So you see, it isn’t just a question of whether the Stillers will be average, it’s about whether their division rivals are any better off. Going into the season, I don’t see anything to indicate superiority from the competition. So let’s start with point-for-optimism number-one: a completely winnable division.
Let me give you another reason this season might surprise you: Ben Roethlisberger will now be allowed to audible. Strange as it sounds, apparently Benji wasn’t allowed to check off last season; so if you’re one of those Haley haters, good news! Your QB may just erase a lot of Todd’s calls. Keep an eye out: this may be the biggest development for the 2013 season.
Are you one of those fans that likes to scream “go! go! go!” watching the back sprint downfield? This may be your year, thanks to new speed at running back. Last year, the Stillers banged and plodded with Redman and Dwyer. This year they’ve added some burst with Stephens-Howling (which I’ve covered in another article) and Felix Jones. (Jones, by the way, fits right in with the new zone-blocking scheme.) The Stillers can still bang with Redman, but finally there’s potential for some long-gainers, too.
The Stillers said goodbye to everyone’s favorite whipping boy, Jonathan Dwyer, whom I thought received way too much criticism. True, Dwyer fumbled a couple times, but overall had a decent camp. Dwyer simply got caught up in the numbers game, and considering Jones is a former first-round pick, that’s easy enough to do.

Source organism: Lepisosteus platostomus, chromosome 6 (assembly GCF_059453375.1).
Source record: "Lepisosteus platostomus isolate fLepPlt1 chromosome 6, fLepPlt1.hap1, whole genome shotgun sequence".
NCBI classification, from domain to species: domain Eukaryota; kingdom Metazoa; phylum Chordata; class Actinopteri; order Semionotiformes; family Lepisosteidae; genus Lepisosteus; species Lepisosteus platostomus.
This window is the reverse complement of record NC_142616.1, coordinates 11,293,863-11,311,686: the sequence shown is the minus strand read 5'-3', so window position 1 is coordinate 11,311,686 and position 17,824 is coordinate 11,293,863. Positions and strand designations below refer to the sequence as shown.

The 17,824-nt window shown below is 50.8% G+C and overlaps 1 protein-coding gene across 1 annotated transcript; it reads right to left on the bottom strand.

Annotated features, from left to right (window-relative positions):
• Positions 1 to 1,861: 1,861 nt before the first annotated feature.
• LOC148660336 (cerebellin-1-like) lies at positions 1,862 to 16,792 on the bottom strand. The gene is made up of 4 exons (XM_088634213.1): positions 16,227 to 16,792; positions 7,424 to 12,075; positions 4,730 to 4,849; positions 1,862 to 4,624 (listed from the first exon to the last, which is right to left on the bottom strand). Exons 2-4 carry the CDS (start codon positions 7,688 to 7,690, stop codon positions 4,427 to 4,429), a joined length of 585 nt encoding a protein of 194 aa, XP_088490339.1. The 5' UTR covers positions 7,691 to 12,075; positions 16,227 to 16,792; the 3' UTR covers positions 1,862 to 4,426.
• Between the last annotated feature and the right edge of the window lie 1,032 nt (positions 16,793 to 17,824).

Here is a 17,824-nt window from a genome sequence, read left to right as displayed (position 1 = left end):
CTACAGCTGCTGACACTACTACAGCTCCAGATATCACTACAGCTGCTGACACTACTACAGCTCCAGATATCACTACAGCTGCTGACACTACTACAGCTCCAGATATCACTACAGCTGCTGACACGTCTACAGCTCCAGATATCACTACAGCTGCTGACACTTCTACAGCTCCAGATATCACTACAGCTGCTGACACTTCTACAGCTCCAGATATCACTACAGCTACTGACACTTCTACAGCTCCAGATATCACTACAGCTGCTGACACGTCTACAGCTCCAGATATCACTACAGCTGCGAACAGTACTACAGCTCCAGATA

Now, a lot of fans are looking at the pre-season and panicking – while I’m laughing. Most are obsessed with the 0-4 showing; what I saw was Ben Roethlisberger absolutely wreck the Chiefs’ defense, stocked with all those high draft choices. The one game that disturbed me was vs. Washington, where the offense looked all disjointed. But again, taking pre-season football seriously is like falling for shows like Kitchen Nightmares – it’s all staged and not for real, people.
If there is reason for concern, well that would be the Stillers offensive line. Mike Adams in particular looks scary, whiffing like a bullfighter against pass rushers. But what else is new? A shaky-looking Stillers offense line certainly isn’t. The Stillers have sunk a lot of money into the o-line, and it’s time those guys started playing like it. If they can play at even a decent level, the Stillers will have a shot to win just about any game they play in this season.